2Learning GoalsTo identify the major authors and literary contributors of the Romantic period.To recognize the major literary characteristics of the period.To understand how the politics of a time period can influence its literature.To identify major vocabulary needed to analyze the literature of the period.
3What’s going on at the time… Industrial Revolution ( ish)American Revolution ( )French Revolution ( )
4The House of Hanover continues… George III 1760 – 1820 – very popular, though bouts of mental illness. Great interest in agricultural matters, science, and religious piety. Greatly helped forward the Industrial Revolution. Very fiscally conservative.George IV 1820 – 1830 – extravagant, ruled under regency from 1811 until his father died. Hated both his father and his wife, gentlemanly and cultured, but spoiled and a wasteful spender.William IV 1830 – 1837 – First child labor act passed, abolished slavery, Reform Act of 1832 (increased voting population)
5Where it begins… Sturm und Drang Storm and StressAnti-AristocraticThe name of a movement in German literature and music taking place from the late 1760s through the early 1780s in which extremes of emotion were given free expression in response to the confines of rationalism imposed by the Enlightenment.
6Where it begins: The Sorrows of Young Werther Johann Wolfgang von Goethe (1774)Werther spends an idyllic few months in the country and falls in love with Lotte, a peasant girl.She’s engaged, and Werther leaves due to the pain of never being able to be with her.He eventually takes his own life, and is buried alone.Becomes wildly popular among young men in Europe who attempt to imitate Werther and go on pilgrimages to Goethe’s home.
7Romanticism: A Reaction against Enlightenment Increasing interest in nature and natural, primitive, and uncivilized ways of lifeGrowing interest in scenery, especially untamed or disorderly sceneryAssociation of human mood with the moods of nature
8Characteristics of Romanticism Emphasis on need for spontaneity in thought and actionIncreasing importance of natural genius and the power of the imagination.Tendency to exalt the individual and his needs, free expression
9Characteristics of Romanticism Cult of the Noble SavageRejection of authoritarianism, materialistic values, and industrializationEmphasis on natural religion
10Main British Romantics William BlakeRobert BurnsWilliam WordsworthSamuel Taylor ColeridgePercy ShelleyLord ByronMary ShelleyJohn KeatsAnn RadcliffeTransition FiguresSir Walter ScottJane AustenEmily Bronte
11Main American Romantics (1770-1860) Washington IrvingEdgar Allan PoeNathaniel HawthorneHerman MelvilleJames F. CooperEmily DickinsonWalt WhitmanFrederick DouglassHenry W. LongfellowWilliam C. BryantTranscendentalistsHenry David ThoreauRalph Waldo EmersonMargaret Fuller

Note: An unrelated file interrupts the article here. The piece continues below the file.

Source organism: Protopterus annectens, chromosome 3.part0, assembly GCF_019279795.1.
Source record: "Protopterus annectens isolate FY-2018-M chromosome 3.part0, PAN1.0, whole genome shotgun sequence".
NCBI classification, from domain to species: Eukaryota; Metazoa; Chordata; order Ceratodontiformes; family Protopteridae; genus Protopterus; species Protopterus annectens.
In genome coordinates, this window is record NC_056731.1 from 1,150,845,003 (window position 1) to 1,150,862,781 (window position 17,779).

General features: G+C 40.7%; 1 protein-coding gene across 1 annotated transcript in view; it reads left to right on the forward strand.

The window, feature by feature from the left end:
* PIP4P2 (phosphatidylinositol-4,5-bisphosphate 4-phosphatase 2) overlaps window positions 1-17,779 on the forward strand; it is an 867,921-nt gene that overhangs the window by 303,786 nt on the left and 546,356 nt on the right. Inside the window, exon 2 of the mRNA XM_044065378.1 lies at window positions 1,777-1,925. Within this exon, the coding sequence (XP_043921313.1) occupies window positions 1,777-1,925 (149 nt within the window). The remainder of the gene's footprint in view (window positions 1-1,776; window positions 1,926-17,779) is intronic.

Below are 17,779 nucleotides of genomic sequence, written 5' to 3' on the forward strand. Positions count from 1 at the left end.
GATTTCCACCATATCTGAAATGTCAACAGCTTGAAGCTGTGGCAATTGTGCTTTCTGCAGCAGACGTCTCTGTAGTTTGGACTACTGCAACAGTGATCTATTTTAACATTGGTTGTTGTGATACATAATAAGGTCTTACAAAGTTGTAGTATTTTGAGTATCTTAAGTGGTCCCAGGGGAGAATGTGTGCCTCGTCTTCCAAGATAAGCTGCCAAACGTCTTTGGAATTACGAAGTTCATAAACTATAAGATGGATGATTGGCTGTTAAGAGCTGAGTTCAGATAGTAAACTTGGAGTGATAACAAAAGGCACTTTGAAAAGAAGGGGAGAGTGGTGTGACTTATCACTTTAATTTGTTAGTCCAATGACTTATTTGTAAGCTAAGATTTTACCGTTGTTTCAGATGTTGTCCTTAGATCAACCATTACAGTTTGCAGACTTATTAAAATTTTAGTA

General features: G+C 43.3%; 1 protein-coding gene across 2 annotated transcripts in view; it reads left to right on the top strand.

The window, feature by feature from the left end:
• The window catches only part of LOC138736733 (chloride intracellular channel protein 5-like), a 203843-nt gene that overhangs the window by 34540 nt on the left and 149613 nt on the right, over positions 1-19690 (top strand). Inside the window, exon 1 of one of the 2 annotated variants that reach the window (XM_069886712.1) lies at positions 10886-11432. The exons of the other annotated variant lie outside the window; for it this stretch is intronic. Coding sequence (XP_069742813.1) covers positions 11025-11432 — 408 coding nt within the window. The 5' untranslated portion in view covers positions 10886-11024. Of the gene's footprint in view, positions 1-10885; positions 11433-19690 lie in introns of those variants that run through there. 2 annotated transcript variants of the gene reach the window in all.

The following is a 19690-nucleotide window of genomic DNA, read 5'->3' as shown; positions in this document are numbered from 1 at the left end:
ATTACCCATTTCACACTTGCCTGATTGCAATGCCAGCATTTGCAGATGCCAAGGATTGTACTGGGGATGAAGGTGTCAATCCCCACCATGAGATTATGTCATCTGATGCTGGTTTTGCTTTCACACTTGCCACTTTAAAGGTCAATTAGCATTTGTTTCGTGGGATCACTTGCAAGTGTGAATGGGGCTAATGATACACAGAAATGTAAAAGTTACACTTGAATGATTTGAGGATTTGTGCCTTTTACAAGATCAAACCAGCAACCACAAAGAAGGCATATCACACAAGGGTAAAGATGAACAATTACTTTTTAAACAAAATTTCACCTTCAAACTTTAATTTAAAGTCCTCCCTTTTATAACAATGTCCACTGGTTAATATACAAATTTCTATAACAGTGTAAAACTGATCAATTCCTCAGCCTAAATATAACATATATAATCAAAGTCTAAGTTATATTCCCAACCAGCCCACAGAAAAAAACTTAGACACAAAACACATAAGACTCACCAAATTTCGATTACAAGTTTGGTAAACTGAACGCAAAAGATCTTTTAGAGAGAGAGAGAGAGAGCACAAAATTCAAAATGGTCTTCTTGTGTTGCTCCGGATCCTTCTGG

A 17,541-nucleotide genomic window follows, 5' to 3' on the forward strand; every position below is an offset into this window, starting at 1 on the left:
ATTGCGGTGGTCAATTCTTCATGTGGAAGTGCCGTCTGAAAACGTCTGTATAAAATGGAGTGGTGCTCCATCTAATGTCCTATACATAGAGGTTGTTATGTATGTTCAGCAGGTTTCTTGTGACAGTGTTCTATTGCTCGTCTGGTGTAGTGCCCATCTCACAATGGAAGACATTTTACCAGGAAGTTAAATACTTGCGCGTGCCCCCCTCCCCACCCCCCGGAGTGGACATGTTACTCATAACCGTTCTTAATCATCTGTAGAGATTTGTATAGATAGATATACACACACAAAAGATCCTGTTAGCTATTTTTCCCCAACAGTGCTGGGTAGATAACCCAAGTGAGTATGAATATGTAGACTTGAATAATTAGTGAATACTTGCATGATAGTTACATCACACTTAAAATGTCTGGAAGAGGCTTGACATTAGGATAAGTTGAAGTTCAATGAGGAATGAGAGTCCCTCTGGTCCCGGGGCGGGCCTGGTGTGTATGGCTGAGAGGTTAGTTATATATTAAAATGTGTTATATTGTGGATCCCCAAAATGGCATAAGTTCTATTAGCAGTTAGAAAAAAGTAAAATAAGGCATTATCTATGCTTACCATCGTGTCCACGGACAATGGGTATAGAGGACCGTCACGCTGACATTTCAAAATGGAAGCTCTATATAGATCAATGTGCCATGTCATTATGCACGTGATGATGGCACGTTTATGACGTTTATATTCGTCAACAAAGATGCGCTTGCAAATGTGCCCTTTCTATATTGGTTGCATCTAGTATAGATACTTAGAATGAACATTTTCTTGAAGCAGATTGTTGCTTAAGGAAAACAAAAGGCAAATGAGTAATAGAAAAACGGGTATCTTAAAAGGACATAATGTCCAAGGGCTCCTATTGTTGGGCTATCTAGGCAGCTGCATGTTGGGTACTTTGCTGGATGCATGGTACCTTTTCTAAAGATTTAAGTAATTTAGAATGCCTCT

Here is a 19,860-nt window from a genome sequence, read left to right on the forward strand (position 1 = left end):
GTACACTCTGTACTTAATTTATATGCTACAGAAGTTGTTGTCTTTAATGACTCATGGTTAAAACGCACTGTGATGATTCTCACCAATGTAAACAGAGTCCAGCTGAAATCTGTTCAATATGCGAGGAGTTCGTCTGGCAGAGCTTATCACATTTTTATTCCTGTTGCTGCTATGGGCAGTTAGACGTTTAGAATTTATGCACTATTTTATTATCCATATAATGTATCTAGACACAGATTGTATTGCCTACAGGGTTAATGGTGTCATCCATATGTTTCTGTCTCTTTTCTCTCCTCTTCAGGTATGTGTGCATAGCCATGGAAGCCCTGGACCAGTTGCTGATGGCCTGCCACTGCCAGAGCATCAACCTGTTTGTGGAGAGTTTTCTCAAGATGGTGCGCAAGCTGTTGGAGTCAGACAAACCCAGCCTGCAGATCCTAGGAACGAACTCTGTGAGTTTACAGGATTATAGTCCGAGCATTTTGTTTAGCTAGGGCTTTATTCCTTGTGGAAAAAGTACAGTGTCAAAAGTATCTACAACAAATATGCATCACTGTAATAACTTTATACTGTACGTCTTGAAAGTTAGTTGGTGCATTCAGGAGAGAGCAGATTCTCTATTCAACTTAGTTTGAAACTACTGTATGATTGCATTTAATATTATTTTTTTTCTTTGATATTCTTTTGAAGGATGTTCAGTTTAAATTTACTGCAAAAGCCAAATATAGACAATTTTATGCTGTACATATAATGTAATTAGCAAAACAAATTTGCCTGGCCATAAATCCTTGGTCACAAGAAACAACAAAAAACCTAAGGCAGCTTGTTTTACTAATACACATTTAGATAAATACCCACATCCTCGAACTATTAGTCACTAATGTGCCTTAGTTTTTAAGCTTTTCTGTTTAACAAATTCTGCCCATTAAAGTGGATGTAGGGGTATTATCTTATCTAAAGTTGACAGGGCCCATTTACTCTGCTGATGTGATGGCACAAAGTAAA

12Gothic Fiction Combines horror and romance Believed to have been popularized by the English author Horace Walpole, with his 1764 novel The Castle of Otranto.Ann Radcliffe’s The Mysteries of Udolpho (1794), Mary Shelley’s Frankenstein .
13Gothic Fiction, continued Characteristics include: terror (both psychological and physical), mystery, the supernatural, ghosts, haunted houses and Gothic architecture, castles, darkness, death, decay, doubles, madness, secrets and hereditary curses.
14William Blake ( )Largely unknown in his lifetime. Poet, Printer, PainterConsidered a lunatic by his contemporariesVery religious, but anti-church.Hated scholars like Isaac Newton, Rene Descartes, Francis Bacon, etc. who had declared the world/nature/universe was measurable / scientific, etc.Believed in the autonomy of the imagination
15William Blake“If the doors of perception were cleansed, everything would appear to man as it is, infinite. For man has closed himself up, until he sees all things through the narrow chinks of his cavern.”Where the band The Doors got their name… =)Believed the physical, corporeal world was a trap meant to ensnare the senses from relying upon the imagination to see the true reality that lay beneath.“Where man is not, Nature is barren”
18“He who sees the infinite in all things sees God “He who sees the infinite in all things sees God. He who sees the ratio only sees himself.”The Ancient of Days
19Blake’s Songs of Innocence The mental state of childhood innocence.Point of view is important… how do you look at things?Songs about & from the POV of innocencePrelapsarian (before the Fall)Blake does NOT consider innocence as perfect or utopian… experience is needed
20Blake’s Songs of Experience Postlapsarian worldInnocence is too dependent on those who take care of it… parents, priests, governments, etc.Blake says, “I must create my own system or be enslaved by another man’s”“Without Contraries is No Progression”Man creates “mind-forg’d manacles”Envy, jealousy, selfishness, and fear pervade the poems of this section
21Literary Terms to Know… Lyric poem/poetryPastoralGothicismSturm and DrangDoppelgangerByronic HeroEpistolary Novel